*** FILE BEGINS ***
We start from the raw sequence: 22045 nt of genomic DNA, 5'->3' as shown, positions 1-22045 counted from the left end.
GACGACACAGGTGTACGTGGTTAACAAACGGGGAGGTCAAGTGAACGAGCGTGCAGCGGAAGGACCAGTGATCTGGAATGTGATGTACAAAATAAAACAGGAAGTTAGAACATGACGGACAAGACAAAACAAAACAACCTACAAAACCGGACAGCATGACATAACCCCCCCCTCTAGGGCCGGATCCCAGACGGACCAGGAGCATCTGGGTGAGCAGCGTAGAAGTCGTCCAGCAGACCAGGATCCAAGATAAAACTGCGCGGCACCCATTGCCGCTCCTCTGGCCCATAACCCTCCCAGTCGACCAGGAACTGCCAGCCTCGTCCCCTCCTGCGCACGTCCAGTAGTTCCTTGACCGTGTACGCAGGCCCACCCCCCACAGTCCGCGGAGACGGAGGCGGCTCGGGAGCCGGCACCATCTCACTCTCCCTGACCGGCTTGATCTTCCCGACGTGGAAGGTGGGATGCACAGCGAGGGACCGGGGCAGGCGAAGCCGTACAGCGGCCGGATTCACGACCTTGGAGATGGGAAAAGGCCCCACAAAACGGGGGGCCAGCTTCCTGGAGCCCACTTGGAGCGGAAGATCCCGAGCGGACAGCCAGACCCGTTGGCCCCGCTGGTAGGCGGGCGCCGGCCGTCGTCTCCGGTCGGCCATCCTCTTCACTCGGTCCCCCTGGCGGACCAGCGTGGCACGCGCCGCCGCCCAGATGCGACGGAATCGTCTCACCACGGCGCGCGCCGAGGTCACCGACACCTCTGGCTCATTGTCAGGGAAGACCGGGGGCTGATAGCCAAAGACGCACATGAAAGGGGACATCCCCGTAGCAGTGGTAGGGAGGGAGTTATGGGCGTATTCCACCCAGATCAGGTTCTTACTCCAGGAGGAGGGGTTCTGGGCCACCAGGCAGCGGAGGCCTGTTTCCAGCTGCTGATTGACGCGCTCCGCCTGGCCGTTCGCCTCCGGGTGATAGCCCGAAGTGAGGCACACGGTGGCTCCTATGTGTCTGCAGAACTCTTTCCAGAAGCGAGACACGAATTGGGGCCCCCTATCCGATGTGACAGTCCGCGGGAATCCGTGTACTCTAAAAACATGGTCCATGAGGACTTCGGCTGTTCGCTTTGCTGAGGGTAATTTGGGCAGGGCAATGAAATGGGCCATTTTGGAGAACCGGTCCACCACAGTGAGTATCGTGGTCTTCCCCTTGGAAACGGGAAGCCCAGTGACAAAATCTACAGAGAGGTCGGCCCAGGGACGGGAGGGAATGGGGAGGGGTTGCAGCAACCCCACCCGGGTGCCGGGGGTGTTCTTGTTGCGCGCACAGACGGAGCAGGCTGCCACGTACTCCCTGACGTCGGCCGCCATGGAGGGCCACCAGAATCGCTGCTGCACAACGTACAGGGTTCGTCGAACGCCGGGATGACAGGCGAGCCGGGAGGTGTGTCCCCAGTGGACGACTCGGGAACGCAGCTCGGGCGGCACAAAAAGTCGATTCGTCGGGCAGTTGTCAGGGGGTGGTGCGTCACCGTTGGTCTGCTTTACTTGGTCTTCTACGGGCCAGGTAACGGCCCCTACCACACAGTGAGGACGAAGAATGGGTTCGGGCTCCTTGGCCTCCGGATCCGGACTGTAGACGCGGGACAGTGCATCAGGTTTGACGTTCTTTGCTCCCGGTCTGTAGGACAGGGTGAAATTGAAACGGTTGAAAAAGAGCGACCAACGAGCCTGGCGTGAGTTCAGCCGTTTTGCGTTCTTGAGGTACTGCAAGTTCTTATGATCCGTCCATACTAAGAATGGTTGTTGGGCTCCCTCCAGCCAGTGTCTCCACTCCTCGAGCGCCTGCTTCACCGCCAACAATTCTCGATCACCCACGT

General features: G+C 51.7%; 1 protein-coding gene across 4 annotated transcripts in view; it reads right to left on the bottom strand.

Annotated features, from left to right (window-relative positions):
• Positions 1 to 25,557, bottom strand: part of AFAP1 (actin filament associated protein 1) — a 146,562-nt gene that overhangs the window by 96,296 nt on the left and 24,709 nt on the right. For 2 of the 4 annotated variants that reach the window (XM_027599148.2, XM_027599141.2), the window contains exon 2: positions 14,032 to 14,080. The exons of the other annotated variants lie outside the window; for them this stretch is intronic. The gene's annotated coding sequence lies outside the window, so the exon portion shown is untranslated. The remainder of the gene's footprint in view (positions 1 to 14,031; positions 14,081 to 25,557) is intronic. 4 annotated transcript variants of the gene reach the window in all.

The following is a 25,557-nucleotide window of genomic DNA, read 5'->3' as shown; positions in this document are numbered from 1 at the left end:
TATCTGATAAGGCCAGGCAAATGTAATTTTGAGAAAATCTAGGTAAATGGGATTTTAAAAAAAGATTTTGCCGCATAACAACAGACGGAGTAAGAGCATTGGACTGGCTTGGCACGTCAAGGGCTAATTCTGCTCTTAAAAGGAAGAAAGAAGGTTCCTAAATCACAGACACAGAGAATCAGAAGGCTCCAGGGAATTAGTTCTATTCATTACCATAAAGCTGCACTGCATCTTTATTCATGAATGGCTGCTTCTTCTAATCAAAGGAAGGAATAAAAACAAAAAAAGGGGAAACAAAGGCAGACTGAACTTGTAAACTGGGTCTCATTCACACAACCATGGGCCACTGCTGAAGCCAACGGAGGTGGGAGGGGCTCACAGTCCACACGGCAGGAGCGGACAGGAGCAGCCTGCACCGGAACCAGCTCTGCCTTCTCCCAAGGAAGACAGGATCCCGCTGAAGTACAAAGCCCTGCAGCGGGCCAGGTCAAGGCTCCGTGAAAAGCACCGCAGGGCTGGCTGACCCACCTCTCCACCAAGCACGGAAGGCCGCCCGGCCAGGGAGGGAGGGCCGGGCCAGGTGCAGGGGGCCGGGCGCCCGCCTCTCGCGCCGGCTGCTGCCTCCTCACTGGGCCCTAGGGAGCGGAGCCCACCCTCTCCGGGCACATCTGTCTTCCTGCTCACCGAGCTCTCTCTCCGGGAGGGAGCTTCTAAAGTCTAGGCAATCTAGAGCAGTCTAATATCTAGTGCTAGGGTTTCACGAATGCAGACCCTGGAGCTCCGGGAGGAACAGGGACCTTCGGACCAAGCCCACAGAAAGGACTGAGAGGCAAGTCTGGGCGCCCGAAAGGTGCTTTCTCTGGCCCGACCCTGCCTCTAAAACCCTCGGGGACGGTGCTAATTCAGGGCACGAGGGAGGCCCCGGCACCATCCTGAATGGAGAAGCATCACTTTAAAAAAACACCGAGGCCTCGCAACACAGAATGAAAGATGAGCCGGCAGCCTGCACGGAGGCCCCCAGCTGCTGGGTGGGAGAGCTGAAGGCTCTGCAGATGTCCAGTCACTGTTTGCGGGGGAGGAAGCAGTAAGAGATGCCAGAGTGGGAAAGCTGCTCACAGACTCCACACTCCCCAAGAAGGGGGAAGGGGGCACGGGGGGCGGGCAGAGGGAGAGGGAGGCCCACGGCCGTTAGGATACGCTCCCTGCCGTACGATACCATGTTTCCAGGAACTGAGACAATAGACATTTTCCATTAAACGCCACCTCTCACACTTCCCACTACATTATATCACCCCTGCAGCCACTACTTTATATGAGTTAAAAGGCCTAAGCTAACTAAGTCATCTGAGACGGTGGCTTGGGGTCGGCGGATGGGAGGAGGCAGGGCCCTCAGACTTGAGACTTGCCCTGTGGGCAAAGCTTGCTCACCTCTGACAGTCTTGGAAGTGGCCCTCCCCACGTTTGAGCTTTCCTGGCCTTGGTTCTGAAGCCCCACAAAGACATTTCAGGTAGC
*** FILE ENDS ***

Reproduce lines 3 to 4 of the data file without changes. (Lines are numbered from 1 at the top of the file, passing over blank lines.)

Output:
General features: G+C 51.7%; 1 protein-coding gene across 4 annotated transcripts in view; it reads right to left on the bottom strand.

Annotated features, from left to right (window-relative positions):